Commission Investigating Sept. 11 Attacks Seeks Extension Until JulyBy Philip Shenon
The New York Times -- WASHINGTON
The independent commission investigating the Sept. 11, 2001, terror attacks announced on Tuesday that it would seek an extension of its deadline to complete the investigation until at least July, raising the prospect of a public fight with the White House and a final report delivered in the heat of the presidential campaign.
The White House and Republican congressional leaders have said previously that they saw no need to extend the congressionally mandated deadline, now set for May 27, and a spokesman for House Speaker J. Dennis Hastert of Illinois said Tuesday that Hastert would oppose any legislation to grant the extension.
But commission officials said Tuesday that there was no way for them to finish their work on time -- a situation that panel members attribute in part to delays by the Bush administration in turning over documents and other evidence.
The commission said Tuesday that it had still not yet a commitment from the administration for public testimony from prominent White House officials, including Condoleeza Rice, the president’s national security adviser. The panel said it was still in negotiations over the possibility of testimony from President Bush and Vice President Dick Cheney.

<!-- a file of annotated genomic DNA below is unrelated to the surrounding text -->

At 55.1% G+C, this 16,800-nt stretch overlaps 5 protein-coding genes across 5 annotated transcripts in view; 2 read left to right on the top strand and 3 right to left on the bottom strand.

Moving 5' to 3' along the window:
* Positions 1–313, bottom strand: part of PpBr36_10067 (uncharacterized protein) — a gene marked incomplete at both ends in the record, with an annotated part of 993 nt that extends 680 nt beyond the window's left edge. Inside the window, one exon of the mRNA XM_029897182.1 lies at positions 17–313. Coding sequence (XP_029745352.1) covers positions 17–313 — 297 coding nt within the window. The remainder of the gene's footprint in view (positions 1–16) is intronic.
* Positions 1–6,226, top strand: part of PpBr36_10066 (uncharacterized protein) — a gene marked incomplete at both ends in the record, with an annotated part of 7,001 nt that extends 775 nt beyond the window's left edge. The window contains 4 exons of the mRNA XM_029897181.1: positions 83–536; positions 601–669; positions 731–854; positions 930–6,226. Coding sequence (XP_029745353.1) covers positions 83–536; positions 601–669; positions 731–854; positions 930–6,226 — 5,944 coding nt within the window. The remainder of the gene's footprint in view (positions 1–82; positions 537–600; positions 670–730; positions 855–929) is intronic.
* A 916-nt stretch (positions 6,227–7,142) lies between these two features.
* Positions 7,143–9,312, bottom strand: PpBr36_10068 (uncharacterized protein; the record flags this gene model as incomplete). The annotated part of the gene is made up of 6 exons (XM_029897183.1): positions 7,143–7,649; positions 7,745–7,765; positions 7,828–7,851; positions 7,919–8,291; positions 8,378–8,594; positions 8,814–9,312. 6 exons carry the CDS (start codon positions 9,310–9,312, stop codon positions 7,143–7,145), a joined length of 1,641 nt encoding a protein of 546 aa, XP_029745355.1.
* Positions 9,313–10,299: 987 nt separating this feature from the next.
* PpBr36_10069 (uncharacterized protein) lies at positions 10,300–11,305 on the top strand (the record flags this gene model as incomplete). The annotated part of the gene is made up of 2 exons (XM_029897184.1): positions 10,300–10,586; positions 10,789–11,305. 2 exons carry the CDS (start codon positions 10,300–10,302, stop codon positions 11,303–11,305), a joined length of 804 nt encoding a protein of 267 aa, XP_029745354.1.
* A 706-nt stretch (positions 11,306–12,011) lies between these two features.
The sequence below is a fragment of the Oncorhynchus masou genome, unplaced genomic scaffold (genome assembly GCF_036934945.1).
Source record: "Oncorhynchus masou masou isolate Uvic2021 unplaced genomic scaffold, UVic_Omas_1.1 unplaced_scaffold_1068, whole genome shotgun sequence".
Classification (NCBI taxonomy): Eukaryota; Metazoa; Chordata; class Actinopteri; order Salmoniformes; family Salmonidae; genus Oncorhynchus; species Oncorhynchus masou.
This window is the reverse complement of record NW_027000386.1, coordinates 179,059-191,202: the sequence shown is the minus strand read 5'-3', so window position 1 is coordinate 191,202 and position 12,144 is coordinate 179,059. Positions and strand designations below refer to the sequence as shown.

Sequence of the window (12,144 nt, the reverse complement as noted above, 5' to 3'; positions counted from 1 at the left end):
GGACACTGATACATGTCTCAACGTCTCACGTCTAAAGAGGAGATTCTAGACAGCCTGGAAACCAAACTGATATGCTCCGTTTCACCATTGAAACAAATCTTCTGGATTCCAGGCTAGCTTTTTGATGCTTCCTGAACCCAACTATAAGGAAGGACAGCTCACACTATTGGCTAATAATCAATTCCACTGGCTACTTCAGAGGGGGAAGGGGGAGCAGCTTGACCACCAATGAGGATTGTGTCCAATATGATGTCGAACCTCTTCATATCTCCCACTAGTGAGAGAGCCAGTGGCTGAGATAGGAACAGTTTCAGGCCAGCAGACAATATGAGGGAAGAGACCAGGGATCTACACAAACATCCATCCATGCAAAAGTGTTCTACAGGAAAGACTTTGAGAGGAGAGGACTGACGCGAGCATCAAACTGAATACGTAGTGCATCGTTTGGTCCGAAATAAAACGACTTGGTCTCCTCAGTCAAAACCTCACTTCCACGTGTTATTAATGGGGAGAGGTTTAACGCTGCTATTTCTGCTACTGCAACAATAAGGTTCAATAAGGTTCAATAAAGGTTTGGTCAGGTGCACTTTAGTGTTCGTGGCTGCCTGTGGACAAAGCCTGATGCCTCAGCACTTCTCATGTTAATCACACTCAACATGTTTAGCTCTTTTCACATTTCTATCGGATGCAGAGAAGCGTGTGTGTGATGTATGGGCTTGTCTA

“We are telling the Congress and the president what we need to do the best possible job,” said the panel’s chairman, Thomas H. Kean, the former Republican governor of New Jersey, in announcing the panel’s decision to seek an extension of at least two months. “Much work remains, and some hard work in finalizing our report.”
The commission’s vice chairman, Lee H. Hamilton, a Democrat and former House member from Indiana, said the panel was “mindful of the politics” of an extension, “but if we do not have the extra time, we would not have as many hearings as we would like.”